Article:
Kelsey Raymond is the president of Influence & Co., a content marketing agency that specializes in helping companies from venture-backed startups to Fortune 500 brands?including several Entrepreneurs' Organization (EO) member companies?showcase their expertise through thought leadership. As an entrepreneur with a long to-do list, we asked Kelsey her thoughts on the epidemic of busyness in business. Here's what she had to say:

Does this sound familiar? You're at a networking event catching up with other entrepreneurs, and when you ask people how they've been, you hear one word over and over: "Busy."

People put busy on a pedestal because they believe being busy is the same as being productive. They equate 10 meetings a day with getting stuff done and idolize the persona of The Busy Entrepreneur.

Honestly, this is ridiculous. Not only does simply being busy not translate into being productive, but being too busy can actually ruin your ability to focus and create true value for your company.

Rather than smiling in agreement and saying, "Yeah, I'm crazy-busy, too," let's change the narrative with, "Hey, being that busy sounds rough. Let's talk about some strategies that can help you change that."

Following are some tactics that have helped me break the busy spell.

1. Take advantage of online tools to become more organized.

Improving organization is a surefire way to increase your productivity. The organizational systems you set up should align with your unique working and learning styles, but these steps can help you get started.

  • Track your time. My team uses Toggl to track how much time we spend on different projects. After analyzing my own Toggl data over three months, I discovered I wasn't devoting enough time to certain key areas of the business, so I shifted my focus. When you're busy, it's hard to know where your time goes. Keeping track of your time can help you become more intentional about how you spend it.
  • Use to-do lists. To-do list apps, like Wunderlist or Todoist, are a simple way to make sure you know what you need to accomplish for the day, whether you're at your desk or in line at the grocery store. Because if you think you can keep everything prioritized in your head, I hate to break it to you, but you're wrong.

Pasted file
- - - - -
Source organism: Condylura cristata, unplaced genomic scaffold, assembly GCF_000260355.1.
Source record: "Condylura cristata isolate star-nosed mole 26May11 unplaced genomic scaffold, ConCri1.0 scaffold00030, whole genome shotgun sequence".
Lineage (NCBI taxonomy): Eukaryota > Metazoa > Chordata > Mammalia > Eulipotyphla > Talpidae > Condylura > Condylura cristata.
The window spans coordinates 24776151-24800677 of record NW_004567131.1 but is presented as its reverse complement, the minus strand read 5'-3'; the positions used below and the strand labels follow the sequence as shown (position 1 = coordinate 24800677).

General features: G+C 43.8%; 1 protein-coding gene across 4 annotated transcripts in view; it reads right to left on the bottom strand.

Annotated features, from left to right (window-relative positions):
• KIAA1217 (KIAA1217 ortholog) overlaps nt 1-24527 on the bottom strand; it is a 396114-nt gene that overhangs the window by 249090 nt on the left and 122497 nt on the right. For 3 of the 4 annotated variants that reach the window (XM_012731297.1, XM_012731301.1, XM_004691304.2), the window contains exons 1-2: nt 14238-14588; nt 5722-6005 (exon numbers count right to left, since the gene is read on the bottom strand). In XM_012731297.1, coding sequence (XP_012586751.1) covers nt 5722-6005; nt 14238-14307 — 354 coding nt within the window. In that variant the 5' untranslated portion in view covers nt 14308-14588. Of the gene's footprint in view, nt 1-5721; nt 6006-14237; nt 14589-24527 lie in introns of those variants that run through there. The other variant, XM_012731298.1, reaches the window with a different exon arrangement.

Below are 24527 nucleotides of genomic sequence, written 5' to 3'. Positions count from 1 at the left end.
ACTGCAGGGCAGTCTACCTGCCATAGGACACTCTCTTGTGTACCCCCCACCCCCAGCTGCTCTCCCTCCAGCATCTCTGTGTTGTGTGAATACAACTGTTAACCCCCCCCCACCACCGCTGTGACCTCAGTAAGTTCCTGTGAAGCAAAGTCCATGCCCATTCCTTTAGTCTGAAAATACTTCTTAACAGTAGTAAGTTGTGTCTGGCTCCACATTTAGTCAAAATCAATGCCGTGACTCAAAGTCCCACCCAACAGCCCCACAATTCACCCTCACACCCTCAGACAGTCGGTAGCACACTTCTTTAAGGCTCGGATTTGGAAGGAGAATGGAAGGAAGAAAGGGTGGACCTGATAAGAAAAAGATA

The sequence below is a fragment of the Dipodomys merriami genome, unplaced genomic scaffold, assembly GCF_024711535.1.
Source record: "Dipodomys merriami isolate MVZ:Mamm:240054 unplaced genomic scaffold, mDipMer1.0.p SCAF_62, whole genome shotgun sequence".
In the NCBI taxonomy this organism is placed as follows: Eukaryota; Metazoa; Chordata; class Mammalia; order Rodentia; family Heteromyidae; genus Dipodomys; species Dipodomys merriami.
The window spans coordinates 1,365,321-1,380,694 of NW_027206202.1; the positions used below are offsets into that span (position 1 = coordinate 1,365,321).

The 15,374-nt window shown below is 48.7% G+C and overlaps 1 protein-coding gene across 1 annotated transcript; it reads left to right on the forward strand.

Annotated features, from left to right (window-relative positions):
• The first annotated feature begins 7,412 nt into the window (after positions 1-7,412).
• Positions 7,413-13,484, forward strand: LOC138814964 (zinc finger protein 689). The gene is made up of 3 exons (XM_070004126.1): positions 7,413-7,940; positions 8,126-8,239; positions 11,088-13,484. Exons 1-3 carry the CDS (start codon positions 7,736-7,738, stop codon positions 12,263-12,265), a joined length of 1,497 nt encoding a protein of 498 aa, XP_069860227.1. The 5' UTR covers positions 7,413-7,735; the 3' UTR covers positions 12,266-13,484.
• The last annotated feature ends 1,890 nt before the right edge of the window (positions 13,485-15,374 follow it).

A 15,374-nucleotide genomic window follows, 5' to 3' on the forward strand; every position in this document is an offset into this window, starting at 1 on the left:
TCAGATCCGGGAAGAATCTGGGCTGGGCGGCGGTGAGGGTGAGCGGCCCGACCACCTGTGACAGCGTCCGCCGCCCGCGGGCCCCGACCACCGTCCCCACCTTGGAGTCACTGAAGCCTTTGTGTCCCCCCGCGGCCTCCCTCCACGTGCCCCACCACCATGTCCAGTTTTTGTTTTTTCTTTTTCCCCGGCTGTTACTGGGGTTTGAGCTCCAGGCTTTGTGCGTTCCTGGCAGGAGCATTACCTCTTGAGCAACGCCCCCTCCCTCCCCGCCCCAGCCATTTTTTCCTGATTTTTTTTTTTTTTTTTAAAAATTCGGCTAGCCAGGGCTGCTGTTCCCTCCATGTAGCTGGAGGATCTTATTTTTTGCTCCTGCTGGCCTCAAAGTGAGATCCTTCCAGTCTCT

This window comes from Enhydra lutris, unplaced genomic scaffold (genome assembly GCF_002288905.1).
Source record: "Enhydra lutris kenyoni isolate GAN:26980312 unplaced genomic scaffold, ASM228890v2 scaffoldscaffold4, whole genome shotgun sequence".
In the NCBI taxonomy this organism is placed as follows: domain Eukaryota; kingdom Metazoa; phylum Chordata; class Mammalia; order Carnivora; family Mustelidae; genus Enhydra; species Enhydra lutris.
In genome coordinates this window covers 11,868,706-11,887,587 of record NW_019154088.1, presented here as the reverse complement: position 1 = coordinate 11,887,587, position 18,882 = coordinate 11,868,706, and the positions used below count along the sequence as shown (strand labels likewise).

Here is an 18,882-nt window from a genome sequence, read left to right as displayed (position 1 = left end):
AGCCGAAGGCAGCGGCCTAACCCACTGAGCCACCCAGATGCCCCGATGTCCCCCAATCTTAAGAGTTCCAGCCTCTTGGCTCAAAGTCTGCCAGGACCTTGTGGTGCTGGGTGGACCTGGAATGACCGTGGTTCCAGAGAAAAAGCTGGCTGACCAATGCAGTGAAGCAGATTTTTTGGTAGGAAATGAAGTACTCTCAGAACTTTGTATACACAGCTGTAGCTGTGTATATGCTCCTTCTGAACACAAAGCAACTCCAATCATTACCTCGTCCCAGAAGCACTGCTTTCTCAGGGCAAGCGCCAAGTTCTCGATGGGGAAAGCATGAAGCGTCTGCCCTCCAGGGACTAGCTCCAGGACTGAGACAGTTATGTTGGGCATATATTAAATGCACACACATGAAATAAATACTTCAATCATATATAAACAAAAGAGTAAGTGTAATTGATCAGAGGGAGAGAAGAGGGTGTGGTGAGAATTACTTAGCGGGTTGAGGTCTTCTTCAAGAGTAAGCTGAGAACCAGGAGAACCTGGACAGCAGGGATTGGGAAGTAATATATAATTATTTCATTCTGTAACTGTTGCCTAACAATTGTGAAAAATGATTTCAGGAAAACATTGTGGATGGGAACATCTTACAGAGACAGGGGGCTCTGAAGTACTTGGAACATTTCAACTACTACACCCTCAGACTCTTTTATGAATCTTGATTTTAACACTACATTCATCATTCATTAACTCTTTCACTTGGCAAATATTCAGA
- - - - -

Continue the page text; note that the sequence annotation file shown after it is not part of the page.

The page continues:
• Create tools for the activities you engage in most frequently. Sometimes, the project management tool that's perfect for you simply doesn't exist. In this case, you can either hack together a few different tools or create your own tool specifically for your needs. For example, my team created custom software for our content marketing and project management tasks, and it saves us dozens of hours every month.

2. Admit that multitasking is a myth.

Once you've got some better organization in place, it's time to be honest about your multitasking ability: You're not, in fact, all that great at it. Multitasking is a myth. What you're really doing when you think you're multitasking is "switchtasking," as explained in this video.

It might seem as though multitasking helps you get more done, but the truth is that you're divvying up your concentration and sectioning it off to various tasks--something that almost always results in mistakes, low-quality work and the need for a redo. Once you're committed to focusing on one task at a time, you'll increase efficiency and become less busy.

3. Stop praising busyness and take time to think.

The most important change you can make to become less busy is to commit to the mindset that being busy isn't a good thing. This can be difficult, especially for entrepreneurs who never seem to have enough hours in the day. But when you truly shift your mindset, you'll see the value in the time you open up for reading and reflecting.

Once per quarter, I take a half-day out of the office, with just a pad of paper and a pen, and reflect. I don't open my computer or turn on my phone. I simply think about what's happening with the company, consider the problems and opportunities we're facing, and write down my ideas.

This uninterrupted time is so valuable--but three years ago, I never would have taken it. I would have (mistakenly) believed I was "too busy." Now I realize the value in slowing down, and I know that this activity not only benefits my company, but it also keeps me from becoming "too busy" again.

Whether you begin taking half-days for reflection, start tracking your time, or use a new organizational tool, I hope you can resist the urge to brag about your busyness and feel comfortable instead bragging about how not busy you are--because you've figured out ways to better manage your time, which really is something to be proud of.